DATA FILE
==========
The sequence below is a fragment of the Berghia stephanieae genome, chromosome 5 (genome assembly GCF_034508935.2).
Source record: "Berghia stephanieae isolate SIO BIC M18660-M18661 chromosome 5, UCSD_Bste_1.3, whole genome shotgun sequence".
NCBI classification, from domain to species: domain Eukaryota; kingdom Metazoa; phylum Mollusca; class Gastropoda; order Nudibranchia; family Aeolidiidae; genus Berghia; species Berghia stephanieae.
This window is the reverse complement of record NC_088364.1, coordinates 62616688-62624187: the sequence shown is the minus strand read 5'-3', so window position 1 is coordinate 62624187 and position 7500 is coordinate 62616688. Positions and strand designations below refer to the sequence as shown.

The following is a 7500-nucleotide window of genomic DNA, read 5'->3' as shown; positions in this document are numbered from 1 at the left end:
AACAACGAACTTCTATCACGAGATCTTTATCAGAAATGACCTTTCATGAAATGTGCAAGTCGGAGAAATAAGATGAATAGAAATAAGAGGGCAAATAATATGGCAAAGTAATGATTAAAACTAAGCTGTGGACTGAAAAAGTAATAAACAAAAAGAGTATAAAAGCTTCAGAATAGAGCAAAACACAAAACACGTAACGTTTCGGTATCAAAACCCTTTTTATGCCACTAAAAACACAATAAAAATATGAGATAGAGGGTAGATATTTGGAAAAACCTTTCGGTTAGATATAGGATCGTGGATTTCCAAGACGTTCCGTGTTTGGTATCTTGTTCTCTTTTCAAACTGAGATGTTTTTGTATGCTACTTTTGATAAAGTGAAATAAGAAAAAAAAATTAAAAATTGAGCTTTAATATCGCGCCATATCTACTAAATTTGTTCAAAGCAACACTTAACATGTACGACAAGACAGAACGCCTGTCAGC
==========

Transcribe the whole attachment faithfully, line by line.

The sequence below is a fragment of the Berghia stephanieae genome, chromosome 5 (genome assembly GCF_034508935.2).
Source record: "Berghia stephanieae isolate SIO BIC M18660-M18661 chromosome 5, UCSD_Bste_1.3, whole genome shotgun sequence".
NCBI classification, from domain to species: domain Eukaryota; kingdom Metazoa; phylum Mollusca; class Gastropoda; order Nudibranchia; family Aeolidiidae; genus Berghia; species Berghia stephanieae.
This window is the reverse complement of record NC_088364.1, coordinates 62616688-62624187: the sequence shown is the minus strand read 5'-3', so window position 1 is coordinate 62624187 and position 7500 is coordinate 62616688. Positions and strand designations below refer to the sequence as shown.

The following is a 7500-nucleotide window of genomic DNA, read 5'->3' as shown; positions in this document are numbered from 1 at the left end:
AACAACGAACTTCTATCACGAGATCTTTATCAGAAATGACCTTTCATGAAATGTGCAAGTCGGAGAAATAAGATGAATAGAAATAAGAGGGCAAATAATATGGCAAAGTAATGATTAAAACTAAGCTGTGGACTGAAAAAGTAATAAACAAAAAGAGTATAAAAGCTTCAGAATAGAGCAAAACACAAAACACGTAACGTTTCGGTATCAAAACCCTTTTTATGCCACTAAAAACACAATAAAAATATGAGATAGAGGGTAGATATTTGGAAAAACCTTTCGGTTAGATATAGGATCGTGGATTTCCAAGACGTTCCGTGTTTGGTATCTTGTTCTCTTTTCAAACTGAGATGTTTTTGTATGCTACTTTTGATAAAGTGAAATAAGAAAAAAAAATTAAAAATTGAGCTTTAATATCGCGCCATATCTACTAAATTTGTTCAAAGCAACACTTAACATGTACGACAAGACAGAACGCCTGTCAGC